… who decide when Christ is here or not …
DISCOVERING THE FAMILIARITY OF A PRESENCE
I would like to tell you about something that happened to me that opened up my heart. A few months ago, my husband Andrea brought one of his patients who had cancer into our home. She had been operated on by Andrea in the fall of 2009 and she would come back to the Mayo Clinic for her checkups. The surgery had stopped the disease for a while, but it then resumed its course. During the following weeks she would fly back and forth between her home and Rochester to undergo chemotherapy. The night before she left for her home town, during dinner, she vented, saying, “I never had any vices in my life: I don’t drink, I don’t smoke, I work out… I have always wanted children and I could not have them. I’ve always been a good person, a good Christian… it’s not fair!” She cried from bitterness; she would now have to go home and look for a hospice to help her to die. We invited her to stay at our house, but she declined. You can imagine how Andrea and I were feeling; we tried to comfort her, pointing out all those times in her life when Christ’s love for her had been clear and strong. It is so clear how we are always the ones who decide when Christ is here or not; we always give a measure according to our expectations. But we don’t see His presence that is always with us, even in the most normal things. That Friday night, I was struck by how easy it is to get stuck on the “be good” rule. Rules, even good rules, don’t save us! It’s hard to be faced with death and just fall into the arms of a Stranger. Who wouldn’t be afraid? What I need is a familiarity with Christ, as the point of my affection, that every day He may become more and more familiar, not in my logic, but in my affection, so that when my time will come, I will not feel like I am falling into the unknown. This kind of familiarity arises when His traits become recognizable in everyday life. That night, it was clear that our freedom is the key to our fulfillment.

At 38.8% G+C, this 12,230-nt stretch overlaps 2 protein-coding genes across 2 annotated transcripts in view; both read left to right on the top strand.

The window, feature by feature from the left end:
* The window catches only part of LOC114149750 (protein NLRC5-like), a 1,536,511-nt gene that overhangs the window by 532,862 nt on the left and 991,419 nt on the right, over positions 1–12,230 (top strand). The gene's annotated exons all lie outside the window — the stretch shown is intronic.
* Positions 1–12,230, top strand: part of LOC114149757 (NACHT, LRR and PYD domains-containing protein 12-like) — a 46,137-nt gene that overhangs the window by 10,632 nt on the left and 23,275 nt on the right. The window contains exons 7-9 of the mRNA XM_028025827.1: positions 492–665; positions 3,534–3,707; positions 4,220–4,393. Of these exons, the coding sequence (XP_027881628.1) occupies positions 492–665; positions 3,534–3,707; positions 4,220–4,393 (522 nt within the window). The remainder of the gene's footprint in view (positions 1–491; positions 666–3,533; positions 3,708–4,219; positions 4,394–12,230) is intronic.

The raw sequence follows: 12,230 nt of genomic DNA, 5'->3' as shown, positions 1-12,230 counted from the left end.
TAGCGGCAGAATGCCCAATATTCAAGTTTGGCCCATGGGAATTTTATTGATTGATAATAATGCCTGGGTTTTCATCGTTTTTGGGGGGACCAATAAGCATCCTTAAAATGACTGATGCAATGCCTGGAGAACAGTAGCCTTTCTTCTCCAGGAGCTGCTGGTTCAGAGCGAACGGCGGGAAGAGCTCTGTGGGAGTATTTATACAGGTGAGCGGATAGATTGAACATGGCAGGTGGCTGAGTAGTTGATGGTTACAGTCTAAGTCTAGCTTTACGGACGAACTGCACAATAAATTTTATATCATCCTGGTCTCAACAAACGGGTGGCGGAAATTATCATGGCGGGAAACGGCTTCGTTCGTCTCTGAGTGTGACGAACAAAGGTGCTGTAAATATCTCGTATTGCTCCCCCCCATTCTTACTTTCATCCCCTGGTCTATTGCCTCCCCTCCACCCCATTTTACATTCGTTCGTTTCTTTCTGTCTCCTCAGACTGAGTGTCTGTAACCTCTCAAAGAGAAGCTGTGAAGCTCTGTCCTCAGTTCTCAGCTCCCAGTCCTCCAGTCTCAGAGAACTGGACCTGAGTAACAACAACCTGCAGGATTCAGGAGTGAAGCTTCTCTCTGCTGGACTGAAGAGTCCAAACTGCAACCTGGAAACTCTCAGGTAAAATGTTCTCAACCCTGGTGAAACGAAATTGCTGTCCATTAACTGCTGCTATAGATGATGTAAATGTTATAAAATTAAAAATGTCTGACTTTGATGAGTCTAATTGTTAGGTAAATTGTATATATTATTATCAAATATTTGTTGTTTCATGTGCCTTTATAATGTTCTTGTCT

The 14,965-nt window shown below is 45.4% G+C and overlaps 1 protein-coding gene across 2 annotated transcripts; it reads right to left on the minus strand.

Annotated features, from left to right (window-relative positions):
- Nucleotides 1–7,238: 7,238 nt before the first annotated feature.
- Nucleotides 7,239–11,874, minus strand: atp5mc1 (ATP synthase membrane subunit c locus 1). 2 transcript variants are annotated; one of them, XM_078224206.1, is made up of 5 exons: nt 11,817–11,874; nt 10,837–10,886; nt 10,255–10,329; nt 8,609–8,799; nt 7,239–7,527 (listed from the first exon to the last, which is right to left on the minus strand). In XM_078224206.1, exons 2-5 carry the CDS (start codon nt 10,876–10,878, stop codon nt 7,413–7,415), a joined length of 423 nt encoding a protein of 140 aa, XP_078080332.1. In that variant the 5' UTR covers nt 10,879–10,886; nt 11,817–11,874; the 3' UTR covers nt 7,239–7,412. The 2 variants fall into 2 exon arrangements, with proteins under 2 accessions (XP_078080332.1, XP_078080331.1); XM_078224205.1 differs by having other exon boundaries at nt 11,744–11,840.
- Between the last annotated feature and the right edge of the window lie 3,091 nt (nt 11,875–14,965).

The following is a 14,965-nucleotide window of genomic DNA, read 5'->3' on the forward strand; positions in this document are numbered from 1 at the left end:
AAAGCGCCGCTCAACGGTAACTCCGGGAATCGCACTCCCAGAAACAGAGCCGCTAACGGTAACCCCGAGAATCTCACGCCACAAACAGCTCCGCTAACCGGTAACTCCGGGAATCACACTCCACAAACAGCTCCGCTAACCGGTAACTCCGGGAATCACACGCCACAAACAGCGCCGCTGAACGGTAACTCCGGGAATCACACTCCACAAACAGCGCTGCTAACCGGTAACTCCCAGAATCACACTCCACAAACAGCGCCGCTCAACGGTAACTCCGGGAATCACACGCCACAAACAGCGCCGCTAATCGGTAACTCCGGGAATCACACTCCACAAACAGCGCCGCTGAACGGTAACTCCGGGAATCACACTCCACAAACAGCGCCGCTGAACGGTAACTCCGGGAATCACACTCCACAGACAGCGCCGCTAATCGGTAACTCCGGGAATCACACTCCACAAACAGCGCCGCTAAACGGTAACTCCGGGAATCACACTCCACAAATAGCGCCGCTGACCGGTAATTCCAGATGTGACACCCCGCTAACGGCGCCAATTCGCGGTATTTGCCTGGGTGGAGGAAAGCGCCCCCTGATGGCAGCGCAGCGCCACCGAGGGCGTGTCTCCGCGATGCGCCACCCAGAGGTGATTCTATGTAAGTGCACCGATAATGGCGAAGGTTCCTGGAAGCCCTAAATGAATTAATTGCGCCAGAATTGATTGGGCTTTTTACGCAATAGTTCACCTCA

Raffaella, Rochester (USA)